During the conference the unequal representation of women in decision-making positions and economic leadership roles, as well as the lack of information on the importance and the benefits of having a greater gender-balance in economic decision-making positions, were reaffirmed. Both private companies and the general population are generally unaware of the potential of women to participate in economic decision-making and of the loss of opportunities and talent which this attitude causes.
Gender balance is still not fully present and it has been confirmed by results coming from the study conducted with the 150 companies involved in the project. The results of these meetings were illuminating: despite the fact that 44% of the companies’ personnel are women, the number of women decreases systematically when ascending the decision-making ladder. A 33% of women held middle-low positions, 24% positions of middle management, and only 8% held directive positions and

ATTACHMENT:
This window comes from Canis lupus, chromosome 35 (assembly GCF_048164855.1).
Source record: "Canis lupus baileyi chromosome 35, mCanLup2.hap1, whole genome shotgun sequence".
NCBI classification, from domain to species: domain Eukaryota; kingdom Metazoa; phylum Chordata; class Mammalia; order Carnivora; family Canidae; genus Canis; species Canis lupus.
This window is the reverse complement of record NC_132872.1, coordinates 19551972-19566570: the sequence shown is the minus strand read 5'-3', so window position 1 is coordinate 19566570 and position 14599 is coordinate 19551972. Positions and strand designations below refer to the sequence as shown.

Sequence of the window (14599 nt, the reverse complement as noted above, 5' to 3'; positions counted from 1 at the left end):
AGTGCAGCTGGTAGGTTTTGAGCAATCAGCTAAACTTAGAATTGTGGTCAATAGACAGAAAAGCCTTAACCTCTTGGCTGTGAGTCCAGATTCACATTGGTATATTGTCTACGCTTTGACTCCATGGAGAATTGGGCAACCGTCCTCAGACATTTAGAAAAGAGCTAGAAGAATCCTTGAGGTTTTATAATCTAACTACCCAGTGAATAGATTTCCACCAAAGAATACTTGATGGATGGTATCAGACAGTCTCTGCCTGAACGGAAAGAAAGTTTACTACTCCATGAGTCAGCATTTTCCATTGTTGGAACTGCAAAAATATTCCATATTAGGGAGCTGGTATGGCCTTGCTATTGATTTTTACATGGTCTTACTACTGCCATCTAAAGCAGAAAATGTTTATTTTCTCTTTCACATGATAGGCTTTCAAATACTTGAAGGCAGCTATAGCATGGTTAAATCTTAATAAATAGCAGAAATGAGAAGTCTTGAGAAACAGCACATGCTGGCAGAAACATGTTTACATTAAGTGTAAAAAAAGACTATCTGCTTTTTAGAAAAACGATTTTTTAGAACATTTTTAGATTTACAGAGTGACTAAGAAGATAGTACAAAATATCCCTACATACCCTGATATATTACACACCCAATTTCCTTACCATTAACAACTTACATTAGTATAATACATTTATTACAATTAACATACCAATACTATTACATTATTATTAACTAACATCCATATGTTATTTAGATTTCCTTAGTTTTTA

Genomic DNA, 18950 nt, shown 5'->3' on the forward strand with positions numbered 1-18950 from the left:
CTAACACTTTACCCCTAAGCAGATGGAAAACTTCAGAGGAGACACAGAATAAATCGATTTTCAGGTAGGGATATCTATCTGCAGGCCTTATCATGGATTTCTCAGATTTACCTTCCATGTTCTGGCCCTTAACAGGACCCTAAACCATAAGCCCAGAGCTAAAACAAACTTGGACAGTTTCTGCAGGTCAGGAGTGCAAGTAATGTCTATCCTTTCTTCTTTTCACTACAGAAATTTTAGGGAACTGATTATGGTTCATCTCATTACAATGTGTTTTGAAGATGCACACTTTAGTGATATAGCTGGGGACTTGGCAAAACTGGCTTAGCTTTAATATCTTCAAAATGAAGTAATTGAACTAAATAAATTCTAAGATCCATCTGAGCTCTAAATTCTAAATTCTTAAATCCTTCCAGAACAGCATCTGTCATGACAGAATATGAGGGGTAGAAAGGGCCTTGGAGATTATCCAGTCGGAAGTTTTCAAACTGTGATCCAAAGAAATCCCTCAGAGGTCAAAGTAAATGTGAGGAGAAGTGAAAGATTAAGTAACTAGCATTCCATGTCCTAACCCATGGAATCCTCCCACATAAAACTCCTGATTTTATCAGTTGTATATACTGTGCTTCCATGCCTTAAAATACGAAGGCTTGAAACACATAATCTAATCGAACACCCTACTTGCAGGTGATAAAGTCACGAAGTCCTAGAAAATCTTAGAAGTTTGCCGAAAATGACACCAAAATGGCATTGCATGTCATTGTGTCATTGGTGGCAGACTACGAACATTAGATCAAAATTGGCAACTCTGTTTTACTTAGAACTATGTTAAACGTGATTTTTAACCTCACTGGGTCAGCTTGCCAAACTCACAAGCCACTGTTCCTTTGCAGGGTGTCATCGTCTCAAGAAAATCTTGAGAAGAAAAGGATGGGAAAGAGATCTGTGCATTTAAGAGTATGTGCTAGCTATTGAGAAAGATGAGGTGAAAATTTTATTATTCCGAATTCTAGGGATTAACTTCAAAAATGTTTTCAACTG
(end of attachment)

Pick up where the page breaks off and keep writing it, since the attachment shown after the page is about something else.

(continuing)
leadership roles. Clearly, the actual situation is one still far from gender equality.
Analyzing the size of the investigated companies (with a classification of small, medium, or large), it is observed that the majority of companies with women in decision-making positions are those that are medium-sized. In regards to the companies with women in top management, 73% are medium-sized. Only 20% are large and only 7% small.
SMEs are also those which tend to be intrinsically motivated to improve the working conditions of women and to deconstruct the barriers preventing their professional development. A 65% of the best practices and corporate policies in this topic were applied voluntarily by SMEs.
Occupational segregation exists in terms of gender, but there is a clear increase of women in the ICT sector.
Businesses within the ICT sector are incorporating more and more women into the management positions of their organizations. Of the 19 technology and innovation companies involved in the project, 73.68% have women in top management positions. In fact, 42.11% of the businesses have one or more women in their Board of Directors, and 36.84% are headed by a female CEO or General Director.
Spreading the information surrounding benefits for companies with women in top management could create a spillover effect with new corporate policy; this could lead to better gender equality in companies.